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At the Extreme

Researchers at Stanford University and elsewhere are testing the cardiovascular efficiency of hundreds of top athletes, the Mercury News reports. The Exercise at the Limit: Inherited Traits of Endurance project team is looking for individuals who have extremely efficient cardiovascular systems and then plans to sequence them to find genetic mutations linked to that ability.

Mercury News notes that the researchers aren't looking just for athletes, but for ones who compete at high levels in sports like rowing, cycling, and cross-country skiing. In particular, they are searching for people with a VO2 max — a measure of oxygen uptake — of 75 for men and 63 for women, which Mercury News says is typically in the 30s or 40s for healthy, but untrained men.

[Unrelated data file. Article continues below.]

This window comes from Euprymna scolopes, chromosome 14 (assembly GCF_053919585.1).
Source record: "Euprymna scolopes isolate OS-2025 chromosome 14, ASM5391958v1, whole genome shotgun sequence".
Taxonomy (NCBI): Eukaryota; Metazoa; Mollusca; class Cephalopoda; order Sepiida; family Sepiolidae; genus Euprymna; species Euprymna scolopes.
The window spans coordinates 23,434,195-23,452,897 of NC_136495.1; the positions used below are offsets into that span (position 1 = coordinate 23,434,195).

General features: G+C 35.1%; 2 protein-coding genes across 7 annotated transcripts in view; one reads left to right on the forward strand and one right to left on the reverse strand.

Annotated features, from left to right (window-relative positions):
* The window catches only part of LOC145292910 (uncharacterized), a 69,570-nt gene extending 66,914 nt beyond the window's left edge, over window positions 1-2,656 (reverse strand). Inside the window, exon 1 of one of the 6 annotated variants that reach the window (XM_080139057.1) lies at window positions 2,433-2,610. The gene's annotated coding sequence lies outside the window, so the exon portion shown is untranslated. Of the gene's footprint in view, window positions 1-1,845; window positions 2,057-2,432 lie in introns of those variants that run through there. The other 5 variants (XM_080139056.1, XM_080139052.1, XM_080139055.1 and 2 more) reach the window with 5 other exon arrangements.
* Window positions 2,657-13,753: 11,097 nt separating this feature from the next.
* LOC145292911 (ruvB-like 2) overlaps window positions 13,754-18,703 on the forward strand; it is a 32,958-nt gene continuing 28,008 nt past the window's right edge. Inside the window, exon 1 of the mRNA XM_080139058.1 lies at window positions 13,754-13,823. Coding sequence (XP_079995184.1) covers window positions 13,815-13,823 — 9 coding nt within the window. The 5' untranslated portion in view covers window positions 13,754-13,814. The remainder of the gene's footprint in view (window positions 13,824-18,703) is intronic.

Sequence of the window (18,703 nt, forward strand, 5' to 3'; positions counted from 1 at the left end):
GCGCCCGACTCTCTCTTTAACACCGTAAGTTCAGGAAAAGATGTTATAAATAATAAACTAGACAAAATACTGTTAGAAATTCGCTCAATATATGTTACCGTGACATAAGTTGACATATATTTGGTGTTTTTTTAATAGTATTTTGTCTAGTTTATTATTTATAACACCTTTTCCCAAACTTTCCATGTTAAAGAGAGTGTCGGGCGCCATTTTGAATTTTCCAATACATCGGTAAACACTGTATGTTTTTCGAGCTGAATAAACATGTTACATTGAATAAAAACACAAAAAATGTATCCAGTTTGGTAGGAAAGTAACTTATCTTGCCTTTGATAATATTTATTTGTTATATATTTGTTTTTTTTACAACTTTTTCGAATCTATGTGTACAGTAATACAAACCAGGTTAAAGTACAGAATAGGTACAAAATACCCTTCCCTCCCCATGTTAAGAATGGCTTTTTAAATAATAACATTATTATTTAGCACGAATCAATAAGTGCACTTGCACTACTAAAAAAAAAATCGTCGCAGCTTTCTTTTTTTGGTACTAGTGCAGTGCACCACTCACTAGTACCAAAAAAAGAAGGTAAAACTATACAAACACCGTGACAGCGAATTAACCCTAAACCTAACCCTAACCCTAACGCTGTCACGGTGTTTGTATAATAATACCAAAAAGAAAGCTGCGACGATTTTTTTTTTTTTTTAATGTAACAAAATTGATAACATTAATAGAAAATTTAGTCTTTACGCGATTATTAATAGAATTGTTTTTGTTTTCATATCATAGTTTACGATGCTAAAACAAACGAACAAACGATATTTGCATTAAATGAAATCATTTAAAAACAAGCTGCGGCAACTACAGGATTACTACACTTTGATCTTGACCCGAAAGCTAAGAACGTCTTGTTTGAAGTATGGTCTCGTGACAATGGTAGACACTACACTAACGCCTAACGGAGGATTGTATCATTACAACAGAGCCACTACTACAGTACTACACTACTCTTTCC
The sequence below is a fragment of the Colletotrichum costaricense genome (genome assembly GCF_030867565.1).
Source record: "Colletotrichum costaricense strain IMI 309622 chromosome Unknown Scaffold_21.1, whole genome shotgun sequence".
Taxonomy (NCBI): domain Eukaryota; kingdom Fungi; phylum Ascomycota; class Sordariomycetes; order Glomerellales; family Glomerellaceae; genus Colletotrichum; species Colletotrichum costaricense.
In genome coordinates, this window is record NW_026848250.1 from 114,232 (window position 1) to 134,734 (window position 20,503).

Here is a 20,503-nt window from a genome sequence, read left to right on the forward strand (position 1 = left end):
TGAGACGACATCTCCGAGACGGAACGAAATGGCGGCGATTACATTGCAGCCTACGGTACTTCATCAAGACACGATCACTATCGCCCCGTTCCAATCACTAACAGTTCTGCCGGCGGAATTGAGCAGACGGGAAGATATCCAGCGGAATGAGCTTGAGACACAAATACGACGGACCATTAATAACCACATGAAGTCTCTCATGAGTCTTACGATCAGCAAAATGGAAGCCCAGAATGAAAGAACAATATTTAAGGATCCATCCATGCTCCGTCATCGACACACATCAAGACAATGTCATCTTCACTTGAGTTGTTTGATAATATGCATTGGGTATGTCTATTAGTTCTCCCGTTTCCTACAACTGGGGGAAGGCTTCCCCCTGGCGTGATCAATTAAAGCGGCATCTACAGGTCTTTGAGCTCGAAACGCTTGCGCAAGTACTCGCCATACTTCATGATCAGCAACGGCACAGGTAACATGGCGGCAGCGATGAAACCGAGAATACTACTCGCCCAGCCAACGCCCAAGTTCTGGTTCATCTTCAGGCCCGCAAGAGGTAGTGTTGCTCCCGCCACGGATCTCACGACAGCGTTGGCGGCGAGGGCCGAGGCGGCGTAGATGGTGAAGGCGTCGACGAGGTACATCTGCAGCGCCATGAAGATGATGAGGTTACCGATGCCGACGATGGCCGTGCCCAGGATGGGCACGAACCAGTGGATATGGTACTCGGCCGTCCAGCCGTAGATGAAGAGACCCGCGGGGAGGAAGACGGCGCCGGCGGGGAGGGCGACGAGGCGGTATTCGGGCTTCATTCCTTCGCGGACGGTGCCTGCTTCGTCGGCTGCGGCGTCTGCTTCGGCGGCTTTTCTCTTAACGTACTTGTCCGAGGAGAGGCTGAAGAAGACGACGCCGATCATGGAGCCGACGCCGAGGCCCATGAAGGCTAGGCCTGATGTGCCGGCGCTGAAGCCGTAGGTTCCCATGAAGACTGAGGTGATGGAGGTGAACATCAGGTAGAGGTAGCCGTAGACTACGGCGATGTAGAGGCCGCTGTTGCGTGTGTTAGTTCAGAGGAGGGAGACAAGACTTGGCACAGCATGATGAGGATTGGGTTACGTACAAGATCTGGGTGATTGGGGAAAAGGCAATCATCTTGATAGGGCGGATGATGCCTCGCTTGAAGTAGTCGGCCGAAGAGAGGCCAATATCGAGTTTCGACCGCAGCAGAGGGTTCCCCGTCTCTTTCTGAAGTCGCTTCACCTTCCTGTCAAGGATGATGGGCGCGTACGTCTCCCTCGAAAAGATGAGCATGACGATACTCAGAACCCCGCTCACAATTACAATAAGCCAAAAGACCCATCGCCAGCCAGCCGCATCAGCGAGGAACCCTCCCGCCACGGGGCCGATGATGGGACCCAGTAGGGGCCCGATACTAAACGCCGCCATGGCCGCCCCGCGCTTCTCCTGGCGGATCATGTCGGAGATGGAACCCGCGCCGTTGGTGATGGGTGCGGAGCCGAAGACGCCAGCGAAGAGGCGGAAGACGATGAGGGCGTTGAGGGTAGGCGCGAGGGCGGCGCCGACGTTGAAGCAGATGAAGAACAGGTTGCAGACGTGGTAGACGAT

By sequencing these extreme athletes, the researchers hope to spot mutations linked to that performance that could help guide drug development efforts to treat heart disease. In all, the ELITE team hopes to sequence about 800 individuals.

"If we understand what genes make elite athletes, we could turn them on in people who are sick," cardiologist and electrophysiologist Byron Lee, who is not part of the project, tells the Mercury News.

The Scan

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